• Birthplace: San Jose, USA, California
    Stephen Gary "Woz" Wozniak (; born August 11, 1950) is an American inventor, electronics engineer, programmer, philanthropist, and technology entrepreneur. In 1976 he co-founded Apple Inc., which later became the world's largest information technology company by revenue and largest company in the world by market capitalization. He and Apple co-founder Steve Jobs are widely recognized as two prominent pioneers of the personal computer revolution of the 1970s and 1980s. In 1975, Wozniak started developing the Apple I into the computer that launched Apple when he and Jobs first began marketing it the following year. He primarily designed the Apple II in 1977, known as one of the first highly successful mass-produced microcomputers, while Jobs oversaw among other things the development of its foam-molded plastic case and early Apple employee Rod Holt developed the switching power supply. With computer scientist Jef Raskin, Wozniak had major influence over the initial development of the original Apple Macintosh concepts from 1979 to 1981, when Jobs took over the project following Wozniak's brief departure from the company due to a traumatic airplane accident. After permanently leaving Apple in 1985, Wozniak founded CL 9 and created the first programmable universal remote, released in 1987. He then pursued several other business and philanthropic ventures throughout his career, focusing largely on technology in K–12 schools.As of January 2018, Wozniak has remained an employee of Apple in a ceremonial capacity since stepping down in 1985.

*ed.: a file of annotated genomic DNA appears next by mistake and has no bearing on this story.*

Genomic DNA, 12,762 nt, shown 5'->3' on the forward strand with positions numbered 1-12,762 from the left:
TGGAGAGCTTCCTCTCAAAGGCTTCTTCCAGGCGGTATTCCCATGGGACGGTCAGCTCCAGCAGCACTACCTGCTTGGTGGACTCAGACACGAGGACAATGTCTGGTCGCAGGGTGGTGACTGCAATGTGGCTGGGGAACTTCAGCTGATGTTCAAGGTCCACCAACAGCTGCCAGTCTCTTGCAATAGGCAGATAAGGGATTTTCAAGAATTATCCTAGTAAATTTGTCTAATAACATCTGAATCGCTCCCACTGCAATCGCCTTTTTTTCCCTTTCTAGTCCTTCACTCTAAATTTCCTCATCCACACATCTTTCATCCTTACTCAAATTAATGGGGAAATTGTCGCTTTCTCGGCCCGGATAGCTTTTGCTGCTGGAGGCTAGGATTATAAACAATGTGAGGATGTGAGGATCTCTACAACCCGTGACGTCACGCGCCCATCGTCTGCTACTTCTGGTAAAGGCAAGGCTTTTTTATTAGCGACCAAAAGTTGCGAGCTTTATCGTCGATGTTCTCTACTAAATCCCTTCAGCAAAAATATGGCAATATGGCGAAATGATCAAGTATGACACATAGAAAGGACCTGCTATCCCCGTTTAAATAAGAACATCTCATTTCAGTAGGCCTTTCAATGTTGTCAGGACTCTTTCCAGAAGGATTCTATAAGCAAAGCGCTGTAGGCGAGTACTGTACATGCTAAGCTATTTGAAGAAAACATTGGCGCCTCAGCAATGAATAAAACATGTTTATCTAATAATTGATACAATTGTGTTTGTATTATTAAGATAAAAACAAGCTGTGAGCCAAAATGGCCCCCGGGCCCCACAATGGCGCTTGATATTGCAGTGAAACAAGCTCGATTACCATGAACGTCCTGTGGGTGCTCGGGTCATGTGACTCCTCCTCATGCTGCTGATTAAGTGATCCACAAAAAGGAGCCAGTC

• Grace Hopper
    Dec. at 85 (1906-1992)
    • Birthplace: New York City, New York